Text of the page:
This topic came up at the Flushing University message boards yesterday and I first weighed in over there. The Mets bench is better this year than it was last year, but I think that Philadelphia has a better corps of reserves.
The Mets do have the advantage at two spots. Miguel Cairo stinks; I would definitely take Alex Cora over him. I would also take Jeremy Reed over Eric Bruntlett, but the difference between the two is mostly on the field and not at the plate.
As for back-up catchers, I would take Chris Coste over Ramon Castro, if I had the choice between the two. Coste has out-hit Castro over the last three seasons; perhaps the only season where Castro was clearly better offensively was in 2007. Castro has a little more power, but Coste stands up well offensively otherwise. I don't know if either one of them is particularly good defensively (I happen think opinions on catcher defense are extremely subjective), but they did throw out a similar percentage of base-stealers last season.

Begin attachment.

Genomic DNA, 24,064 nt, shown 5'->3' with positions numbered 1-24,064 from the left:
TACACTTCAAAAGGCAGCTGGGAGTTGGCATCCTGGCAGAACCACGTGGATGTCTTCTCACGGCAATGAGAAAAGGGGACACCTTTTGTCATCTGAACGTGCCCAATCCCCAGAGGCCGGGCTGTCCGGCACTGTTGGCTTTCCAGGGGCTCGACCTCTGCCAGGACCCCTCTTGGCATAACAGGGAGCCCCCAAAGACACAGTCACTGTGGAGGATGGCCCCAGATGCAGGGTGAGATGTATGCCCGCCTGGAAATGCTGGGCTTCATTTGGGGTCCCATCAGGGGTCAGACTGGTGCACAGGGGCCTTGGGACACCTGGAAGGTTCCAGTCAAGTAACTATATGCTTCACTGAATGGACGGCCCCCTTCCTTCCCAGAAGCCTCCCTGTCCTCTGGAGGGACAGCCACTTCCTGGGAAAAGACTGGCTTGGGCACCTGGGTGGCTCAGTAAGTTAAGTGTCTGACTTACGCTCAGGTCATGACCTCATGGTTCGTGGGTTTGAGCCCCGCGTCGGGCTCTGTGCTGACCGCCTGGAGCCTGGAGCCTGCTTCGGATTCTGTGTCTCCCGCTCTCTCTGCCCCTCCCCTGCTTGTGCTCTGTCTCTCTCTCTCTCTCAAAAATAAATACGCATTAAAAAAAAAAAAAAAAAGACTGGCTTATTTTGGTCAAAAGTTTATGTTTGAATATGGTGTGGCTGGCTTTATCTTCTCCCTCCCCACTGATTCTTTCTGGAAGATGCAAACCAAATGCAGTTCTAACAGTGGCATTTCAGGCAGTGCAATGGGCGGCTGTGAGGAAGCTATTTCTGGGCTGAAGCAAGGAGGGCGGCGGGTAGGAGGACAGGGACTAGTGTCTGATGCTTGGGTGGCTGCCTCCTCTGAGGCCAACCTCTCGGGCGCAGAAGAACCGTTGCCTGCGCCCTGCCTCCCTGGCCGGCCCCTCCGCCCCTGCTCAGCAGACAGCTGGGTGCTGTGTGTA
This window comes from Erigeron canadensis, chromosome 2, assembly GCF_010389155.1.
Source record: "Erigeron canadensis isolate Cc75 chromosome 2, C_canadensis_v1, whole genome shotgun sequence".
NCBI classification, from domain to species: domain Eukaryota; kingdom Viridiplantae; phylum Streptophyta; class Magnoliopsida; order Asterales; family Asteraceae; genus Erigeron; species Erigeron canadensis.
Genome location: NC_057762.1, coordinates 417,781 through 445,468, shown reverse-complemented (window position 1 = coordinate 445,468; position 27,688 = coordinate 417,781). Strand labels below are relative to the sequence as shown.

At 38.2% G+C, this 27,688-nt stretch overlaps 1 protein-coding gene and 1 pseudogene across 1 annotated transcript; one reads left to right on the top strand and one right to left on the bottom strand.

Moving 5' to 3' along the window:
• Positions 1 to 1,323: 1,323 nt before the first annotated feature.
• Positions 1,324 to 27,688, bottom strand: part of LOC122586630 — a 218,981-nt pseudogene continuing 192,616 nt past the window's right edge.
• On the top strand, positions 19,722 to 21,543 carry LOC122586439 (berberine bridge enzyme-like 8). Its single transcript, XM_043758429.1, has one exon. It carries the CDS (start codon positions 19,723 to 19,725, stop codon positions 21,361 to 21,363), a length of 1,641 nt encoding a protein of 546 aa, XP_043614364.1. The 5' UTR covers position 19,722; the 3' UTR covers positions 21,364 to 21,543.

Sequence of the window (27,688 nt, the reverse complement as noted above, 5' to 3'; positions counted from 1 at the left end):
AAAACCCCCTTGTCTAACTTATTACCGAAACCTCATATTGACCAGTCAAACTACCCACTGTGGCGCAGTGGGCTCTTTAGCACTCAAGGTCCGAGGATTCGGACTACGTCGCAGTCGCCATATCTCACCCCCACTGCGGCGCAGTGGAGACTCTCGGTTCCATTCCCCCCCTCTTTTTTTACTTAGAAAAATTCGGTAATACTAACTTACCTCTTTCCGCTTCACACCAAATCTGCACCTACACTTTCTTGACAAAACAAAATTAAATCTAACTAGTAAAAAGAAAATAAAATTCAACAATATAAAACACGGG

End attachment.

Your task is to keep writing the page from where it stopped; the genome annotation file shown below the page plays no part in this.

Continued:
Greg Dobbs and Fernando Tatis are an interesting comparison, but Dobbs is better defensively and has been a valuable bench player for the last two seasons. Tatis was wonderful last year, but I'm not ready to proclaim that it wasn't a fluke. Put it this way - I'm glad Omar Minaya signed Tatis to a one-year deal instead of the two-year specials he has been giving bench players over the last few years.
Gary Sheffield has had a borderline Hall of Fame career (if you don't believe he was on steroids at any point, that is). But right now, he doesn't belong in the same conversation with Matt Stairs. I think Stairs is one of the most underrated hitters of the last 20 years and he's an asset to any bench he sits on.
Stairs can't field, but that just puts him in the same category as Sheff defensively. He remains very dangerous against right-handed pitchers and could still be effective as the dominant half of a DH platoon in the American League. Even at 41, the guy is a mortal lock for 10-plus home runs if he gets 300 plate appearances against righties. He's still patient at the plate and still draws walks - an asset for a pinch-hitter, despite what conventional wisdom might say.
From my count, the Phillies are better at three of the five bench spots and better on the bench overall.